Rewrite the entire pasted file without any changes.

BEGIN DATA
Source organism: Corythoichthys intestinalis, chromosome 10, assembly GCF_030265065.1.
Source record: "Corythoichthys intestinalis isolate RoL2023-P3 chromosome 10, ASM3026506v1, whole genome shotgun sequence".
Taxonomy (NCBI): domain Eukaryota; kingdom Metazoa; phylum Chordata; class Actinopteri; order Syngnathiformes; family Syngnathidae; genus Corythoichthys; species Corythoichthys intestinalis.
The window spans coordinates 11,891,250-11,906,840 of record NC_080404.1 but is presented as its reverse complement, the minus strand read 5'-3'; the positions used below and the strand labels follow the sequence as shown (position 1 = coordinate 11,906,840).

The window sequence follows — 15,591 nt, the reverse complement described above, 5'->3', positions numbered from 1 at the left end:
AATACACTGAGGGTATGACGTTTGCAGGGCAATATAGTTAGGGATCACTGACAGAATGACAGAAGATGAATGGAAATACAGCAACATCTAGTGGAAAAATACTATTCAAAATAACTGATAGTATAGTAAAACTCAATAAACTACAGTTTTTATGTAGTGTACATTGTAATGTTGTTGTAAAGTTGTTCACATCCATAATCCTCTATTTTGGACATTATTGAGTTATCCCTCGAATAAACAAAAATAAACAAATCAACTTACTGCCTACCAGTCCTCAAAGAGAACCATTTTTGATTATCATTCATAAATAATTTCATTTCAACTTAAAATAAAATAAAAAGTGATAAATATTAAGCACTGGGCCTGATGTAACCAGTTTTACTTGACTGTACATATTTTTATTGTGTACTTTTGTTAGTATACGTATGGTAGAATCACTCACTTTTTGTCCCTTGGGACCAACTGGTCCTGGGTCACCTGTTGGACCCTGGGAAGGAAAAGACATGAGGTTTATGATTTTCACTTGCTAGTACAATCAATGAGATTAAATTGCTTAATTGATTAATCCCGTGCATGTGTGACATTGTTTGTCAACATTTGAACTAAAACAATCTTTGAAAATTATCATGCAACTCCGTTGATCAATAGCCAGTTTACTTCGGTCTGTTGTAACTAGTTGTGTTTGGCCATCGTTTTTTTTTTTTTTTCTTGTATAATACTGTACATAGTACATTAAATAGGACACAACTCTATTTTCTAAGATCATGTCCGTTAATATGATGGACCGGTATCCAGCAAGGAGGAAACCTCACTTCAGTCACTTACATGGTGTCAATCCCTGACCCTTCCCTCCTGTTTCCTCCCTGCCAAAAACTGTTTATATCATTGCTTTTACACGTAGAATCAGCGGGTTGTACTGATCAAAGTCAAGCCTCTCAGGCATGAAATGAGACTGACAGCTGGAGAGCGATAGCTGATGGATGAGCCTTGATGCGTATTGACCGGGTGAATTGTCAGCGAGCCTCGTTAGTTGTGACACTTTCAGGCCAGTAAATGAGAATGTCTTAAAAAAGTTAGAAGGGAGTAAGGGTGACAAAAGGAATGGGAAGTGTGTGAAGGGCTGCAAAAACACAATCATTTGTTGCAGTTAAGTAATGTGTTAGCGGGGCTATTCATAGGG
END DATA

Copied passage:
Source organism: Corythoichthys intestinalis, chromosome 10, assembly GCF_030265065.1.
Source record: "Corythoichthys intestinalis isolate RoL2023-P3 chromosome 10, ASM3026506v1, whole genome shotgun sequence".
Taxonomy (NCBI): domain Eukaryota; kingdom Metazoa; phylum Chordata; class Actinopteri; order Syngnathiformes; family Syngnathidae; genus Corythoichthys; species Corythoichthys intestinalis.
The window spans coordinates 11,891,250-11,906,840 of record NC_080404.1 but is presented as its reverse complement, the minus strand read 5'-3'; the positions used below and the strand labels follow the sequence as shown (position 1 = coordinate 11,906,840).

The window sequence follows — 15,591 nt, the reverse complement described above, 5'->3', positions numbered from 1 at the left end:
AATACACTGAGGGTATGACGTTTGCAGGGCAATATAGTTAGGGATCACTGACAGAATGACAGAAGATGAATGGAAATACAGCAACATCTAGTGGAAAAATACTATTCAAAATAACTGATAGTATAGTAAAACTCAATAAACTACAGTTTTTATGTAGTGTACATTGTAATGTTGTTGTAAAGTTGTTCACATCCATAATCCTCTATTTTGGACATTATTGAGTTATCCCTCGAATAAACAAAAATAAACAAATCAACTTACTGCCTACCAGTCCTCAAAGAGAACCATTTTTGATTATCATTCATAAATAATTTCATTTCAACTTAAAATAAAATAAAAAGTGATAAATATTAAGCACTGGGCCTGATGTAACCAGTTTTACTTGACTGTACATATTTTTATTGTGTACTTTTGTTAGTATACGTATGGTAGAATCACTCACTTTTTGTCCCTTGGGACCAACTGGTCCTGGGTCACCTGTTGGACCCTGGGAAGGAAAAGACATGAGGTTTATGATTTTCACTTGCTAGTACAATCAATGAGATTAAATTGCTTAATTGATTAATCCCGTGCATGTGTGACATTGTTTGTCAACATTTGAACTAAAACAATCTTTGAAAATTATCATGCAACTCCGTTGATCAATAGCCAGTTTACTTCGGTCTGTTGTAACTAGTTGTGTTTGGCCATCGTTTTTTTTTTTTTTTCTTGTATAATACTGTACATAGTACATTAAATAGGACACAACTCTATTTTCTAAGATCATGTCCGTTAATATGATGGACCGGTATCCAGCAAGGAGGAAACCTCACTTCAGTCACTTACATGGTGTCAATCCCTGACCCTTCCCTCCTGTTTCCTCCCTGCCAAAAACTGTTTATATCATTGCTTTTACACGTAGAATCAGCGGGTTGTACTGATCAAAGTCAAGCCTCTCAGGCATGAAATGAGACTGACAGCTGGAGAGCGATAGCTGATGGATGAGCCTTGATGCGTATTGACCGGGTGAATTGTCAGCGAGCCTCGTTAGTTGTGACACTTTCAGGCCAGTAAATGAGAATGTCTTAAAAAAGTTAGAAGGGAGTAAGGGTGACAAAAGGAATGGGAAGTGTGTGAAGGGCTGCAAAAACACAATCATTTGTTGCAGTTAAGTAATGTGTTAGCGGGGCTATTCATAGGG